1. The appellant had filed an application before the Motor Accidents Claims Tribunal, Jabalpur, claiming Rs. 6,000/- for damages to his car and Rs. 10,200/- for personal injuries. The Tribunal passed an order on 6-5-1961 holding that it had no jurisdiction to entertain the claim. This appeal is filed against that order.
2. The Tribunal was constituted by a Notification, dated 7-8-1959, which was published in the Madhya Pradesh Gazette on 18-9-1959. The accident in question took place on 13-9-1959, that is, between these two dates. in Kumari Sushma Mehta v. C. P. T. Services, Misc. First Appeal No. 58 of 1961. (AIR 1964 Madh-Pra 133) we have held that the Tribunal should be deemed to have been constituted on the date on which the notification was published in the Gazette. Accordingly, the accident took place before the constitution of the Tribunal. We have further, held in that case that in those cases where the cause of action for compensation arose prior to the constitution of the Tribunal, the party injured has the remedy of filing a suit and there is no jurisdiction in the Tribunal to entertain an application for granting compensation in accordance with Section 110-F of the Motor Vehicles Act.
3. However, in the instant case an additional ground has been raised by the appellant to support his contention that the Tribunal should have decided the petition. The Tribunal held on 2-9-1960 that the petition was not tenable with respect to the damages to the car, as Section 110-A related only to personal injuries. Against this order, the appellant went up in appeal and a Division Bench of this Court decided on 15-3-1961 in Misc. (First) Appeal No. 159 of 1960, (Dr. Om Prakash v. National Fire and General Insurance Co. Ltd., AIR 1962 Madh-Pra 19), that the Claims Tribunal had jurisdiction to entertain the claim regarding damages to the car also and directed the Tribunal to proceed to adjudicate upon the whole claim on merits. It was contended on behalf of the appellant that this decision operated as res judicata and the Tribunal had no jurisdiction after this decision to dismiss the petition on the ground that the claim could not be tried for want of jurisdiction.
4. We find that there is substance in this contention. In Mohanlal v. Benoy Kishna, AIR 1953 SC 65 their Lordships, after referring to the decisions of the Privy Council in Ram Kirpal v. Mt. Rup Kuari, 11 Ind App 37 (PC), Raja of Ramnad v. Velusami Tewari, 48 Ind App45 : (AIR 1921 PC 23) and Shivraj Gopalji v. Ayissa Bi, AIR 1949 PC 302, concluded that:
'A decision in the previous execution case between the parties that the matter was not within the competence of the executing Court even though erroneous is binding on the parties.'
The contention that there was lack of inherent jurisdiction in the execution Court to proceed with the execution was not considered a sufficient answer to the contention that the previous decision operated as res judicata. In Subba Lakshmamma v. Venkatarayadu, ILR 32 Mad 318 a decree was reversed on appeal and the case was remanded for retrial. Against the decree passed at the remanded trial, an appeal was preferred and the Judge of the Appellate Court, who was the successor of the Judge who originally remanded the case, held that the previous order of remand was wrong, and allowed the appeal. It was held that the original order of remand could not be reviewed and could not be questioned an the second appeal.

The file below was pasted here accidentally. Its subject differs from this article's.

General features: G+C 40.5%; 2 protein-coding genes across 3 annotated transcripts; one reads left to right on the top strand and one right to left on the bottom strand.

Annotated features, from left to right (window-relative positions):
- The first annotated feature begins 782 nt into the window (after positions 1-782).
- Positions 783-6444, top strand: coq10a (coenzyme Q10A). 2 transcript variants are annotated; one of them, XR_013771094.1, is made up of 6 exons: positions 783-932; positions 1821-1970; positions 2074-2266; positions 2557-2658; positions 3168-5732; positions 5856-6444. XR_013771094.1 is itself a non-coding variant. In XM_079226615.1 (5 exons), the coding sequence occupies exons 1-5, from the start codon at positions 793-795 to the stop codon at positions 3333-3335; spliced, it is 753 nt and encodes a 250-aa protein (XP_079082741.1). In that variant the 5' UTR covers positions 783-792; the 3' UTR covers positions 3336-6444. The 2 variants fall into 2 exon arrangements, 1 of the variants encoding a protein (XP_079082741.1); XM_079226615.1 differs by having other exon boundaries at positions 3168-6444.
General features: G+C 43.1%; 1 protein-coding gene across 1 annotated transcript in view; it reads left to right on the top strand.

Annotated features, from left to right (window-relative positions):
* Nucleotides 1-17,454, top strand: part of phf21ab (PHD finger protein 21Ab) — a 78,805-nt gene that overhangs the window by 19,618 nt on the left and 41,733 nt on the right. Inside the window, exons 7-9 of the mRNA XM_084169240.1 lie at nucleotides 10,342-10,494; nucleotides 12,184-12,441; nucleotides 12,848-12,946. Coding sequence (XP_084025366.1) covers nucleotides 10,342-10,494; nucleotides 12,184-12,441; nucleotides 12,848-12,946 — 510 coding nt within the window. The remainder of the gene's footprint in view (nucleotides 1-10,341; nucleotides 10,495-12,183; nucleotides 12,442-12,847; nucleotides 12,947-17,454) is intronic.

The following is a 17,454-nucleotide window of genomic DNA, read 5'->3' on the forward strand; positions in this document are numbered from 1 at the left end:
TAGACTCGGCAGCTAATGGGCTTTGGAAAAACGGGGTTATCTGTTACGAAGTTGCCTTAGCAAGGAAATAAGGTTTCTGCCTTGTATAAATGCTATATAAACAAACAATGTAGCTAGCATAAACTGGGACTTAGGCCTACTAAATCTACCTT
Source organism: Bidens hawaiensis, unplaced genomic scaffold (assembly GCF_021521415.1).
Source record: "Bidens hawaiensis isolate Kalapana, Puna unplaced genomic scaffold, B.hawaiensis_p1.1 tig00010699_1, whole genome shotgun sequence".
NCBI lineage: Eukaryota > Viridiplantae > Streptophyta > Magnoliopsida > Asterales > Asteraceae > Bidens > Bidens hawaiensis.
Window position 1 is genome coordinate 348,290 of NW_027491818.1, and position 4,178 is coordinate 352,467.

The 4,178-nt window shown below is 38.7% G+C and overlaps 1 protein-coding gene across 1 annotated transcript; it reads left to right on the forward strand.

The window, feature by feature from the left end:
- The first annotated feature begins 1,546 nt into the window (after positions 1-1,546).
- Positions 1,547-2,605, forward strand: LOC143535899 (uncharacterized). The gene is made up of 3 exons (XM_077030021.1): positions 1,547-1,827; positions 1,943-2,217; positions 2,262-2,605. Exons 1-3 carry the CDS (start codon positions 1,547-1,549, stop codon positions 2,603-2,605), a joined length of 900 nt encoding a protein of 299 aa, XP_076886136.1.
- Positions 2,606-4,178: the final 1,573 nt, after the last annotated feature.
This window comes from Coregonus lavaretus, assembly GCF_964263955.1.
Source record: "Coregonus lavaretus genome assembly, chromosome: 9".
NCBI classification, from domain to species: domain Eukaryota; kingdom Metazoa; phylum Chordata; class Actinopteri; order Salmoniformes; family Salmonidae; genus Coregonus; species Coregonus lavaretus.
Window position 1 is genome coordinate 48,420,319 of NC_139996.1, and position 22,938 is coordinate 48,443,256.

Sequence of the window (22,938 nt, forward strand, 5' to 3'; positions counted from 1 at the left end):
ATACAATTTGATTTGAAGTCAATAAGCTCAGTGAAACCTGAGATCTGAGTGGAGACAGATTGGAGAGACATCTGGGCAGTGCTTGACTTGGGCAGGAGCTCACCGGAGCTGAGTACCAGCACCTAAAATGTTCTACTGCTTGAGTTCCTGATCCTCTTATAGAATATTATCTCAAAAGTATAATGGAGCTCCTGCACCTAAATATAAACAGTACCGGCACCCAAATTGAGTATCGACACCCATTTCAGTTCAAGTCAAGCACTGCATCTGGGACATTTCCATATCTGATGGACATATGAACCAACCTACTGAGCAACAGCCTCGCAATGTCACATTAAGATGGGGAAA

In M. L. Das and Sons v. Sampatmull, AIR 1954 Cal 103, the High Court had sent back the case to the Rent Controller with a direction that the rent was to be standardised under certain provisions of the W. B. Premises Rent Control Act. The Rent Controller directed the party to obtain an appropriate direction from the High Court on the ground that the High Court had subsequently taken a different view. It was held that the order of remand by the High Court, which was made earlier, was binding on the party and whether the decision was right or wrong the finality and effectiveness of the High Court's decision remained wholly unaffected. Holding that the Rent Controller had no jurisdiction to go behind that direction, the High Court set aside the order of the Rent Controller. In this view, it appears to us that the decision of the High Court in Miscellaneous Appeal No. 159 of 1961 is binding on the parties. It is true that the question regarding the maintainability of the claim relating to personal injuries was not before that Bench; but the order of the Tribunal could a have been supported in that case on the ground that the Tribunal had no jurisdiction at all to entertain either of the claims. As this was not done by the respondents, they failed to raise a defence which they might and ought to have raised. Accordingly, they were precluded by the rule of constructive res judicata from raising the question of jurisdiction before the Tribunal again. The Tribunal could not, therefore, reject the, petition.
5. Accordingly, the appeal is allowed and the order of the Tribunal is set aside. The Tribunal shall now proceed to dispose of the case in accordance with law. The costs of this appeal shall abide the result. Hearing fee Rs. 50/- only.